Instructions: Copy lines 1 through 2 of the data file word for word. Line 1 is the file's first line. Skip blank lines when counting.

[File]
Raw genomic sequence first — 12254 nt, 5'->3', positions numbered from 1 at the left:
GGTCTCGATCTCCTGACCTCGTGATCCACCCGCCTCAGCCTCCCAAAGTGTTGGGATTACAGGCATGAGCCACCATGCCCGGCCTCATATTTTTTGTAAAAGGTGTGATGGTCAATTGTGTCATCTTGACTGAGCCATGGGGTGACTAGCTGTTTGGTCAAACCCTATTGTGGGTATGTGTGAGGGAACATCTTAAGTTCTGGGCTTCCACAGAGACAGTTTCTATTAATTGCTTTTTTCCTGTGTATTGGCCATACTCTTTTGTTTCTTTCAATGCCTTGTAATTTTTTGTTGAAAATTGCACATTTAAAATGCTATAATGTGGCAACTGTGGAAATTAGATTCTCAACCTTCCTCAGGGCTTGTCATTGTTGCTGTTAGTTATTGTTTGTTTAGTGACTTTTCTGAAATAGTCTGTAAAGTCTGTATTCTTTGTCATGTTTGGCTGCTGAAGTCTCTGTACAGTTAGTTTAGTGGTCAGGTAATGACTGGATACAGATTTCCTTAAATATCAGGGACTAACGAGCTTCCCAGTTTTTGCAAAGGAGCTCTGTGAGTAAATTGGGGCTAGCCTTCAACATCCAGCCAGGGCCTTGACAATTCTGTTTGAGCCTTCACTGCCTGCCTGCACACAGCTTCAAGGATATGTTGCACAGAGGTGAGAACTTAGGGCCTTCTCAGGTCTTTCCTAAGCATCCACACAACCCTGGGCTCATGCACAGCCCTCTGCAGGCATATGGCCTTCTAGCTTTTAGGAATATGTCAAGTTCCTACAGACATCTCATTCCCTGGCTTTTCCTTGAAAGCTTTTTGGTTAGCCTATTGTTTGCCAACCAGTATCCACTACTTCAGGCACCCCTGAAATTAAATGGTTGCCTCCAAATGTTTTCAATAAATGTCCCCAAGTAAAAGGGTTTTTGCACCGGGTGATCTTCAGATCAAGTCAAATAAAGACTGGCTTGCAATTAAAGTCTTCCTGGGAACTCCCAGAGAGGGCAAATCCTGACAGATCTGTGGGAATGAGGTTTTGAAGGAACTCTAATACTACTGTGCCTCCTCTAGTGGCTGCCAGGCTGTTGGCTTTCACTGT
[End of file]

Raw genomic sequence first — 12254 nt, 5'->3', positions numbered from 1 at the left:
GGTCTCGATCTCCTGACCTCGTGATCCACCCGCCTCAGCCTCCCAAAGTGTTGGGATTACAGGCATGAGCCACCATGCCCGGCCTCATATTTTTTGTAAAAGGTGTGATGGTCAATTGTGTCATCTTGACTGAGCCATGGGGTGACTAGCTGTTTGGTCAAACCCTATTGTGGGTATGTGTGAGGGAACATCTTAAGTTCTGGGCTTCCACAGAGACAGTTTCTATTAATTGCTTTTTTCCTGTGTATTGGCCATACTCTTTTGTTTCTTTCAATGCCTTGTAATTTTTTGTTGAAAATTGCACATTTAAAATGCTATAATGTGGCAACTGTGGAAATTAGATTCTCAACCTTCCTCAGGGCTTGTCATTGTTGCTGTTAGTTATTGTTTGTTTAGTGACTTTTCTGAAATAGTCTGTAAAGTCTGTATTCTTTGTCATGTTTGGCTGCTGAAGTCTCTGTACAGTTAGTTTAGTGGTCAGGTAATGACTGGATACAGATTTCCTTAAATATCAGGGACTAACGAGCTTCCCAGTTTTTGCAAAGGAGCTCTGTGAGTAAATTGGGGCTAGCCTTCAACATCCAGCCAGGGCCTTGACAATTCTGTTTGAGCCTTCACTGCCTGCCTGCACACAGCTTCAAGGATATGTTGCACAGAGGTGAGAACTTAGGGCCTTCTCAGGTCTTTCCTAAGCATCCACACAACCCTGGGCTCATGCACAGCCCTCTGCAGGCATATGGCCTTCTAGCTTTTAGGAATATGTCAAGTTCCTACAGACATCTCATTCCCTGGCTTTTCCTTGAAAGCTTTTTGGTTAGCCTATTGTTTGCCAACCAGTATCCACTACTTCAGGCACCCCTGAAATTAAATGGTTGCCTCCAAATGTTTTCAATAAATGTCCCCAAGTAAAAGGGTTTTTGCACCGGGTGATCTTCAGATCAAGTCAAATAAAGACTGGCTTGCAATTAAAGTCTTCCTGGGAACTCCCAGAGAGGGCAAATCCTGACAGATCTGTGGGAATGAGGTTTTGAAGGAACTCTAATACTACTGTGCCTCCTCTAGTGGCTGCCAGGCTGTTGGCTTTCACTGT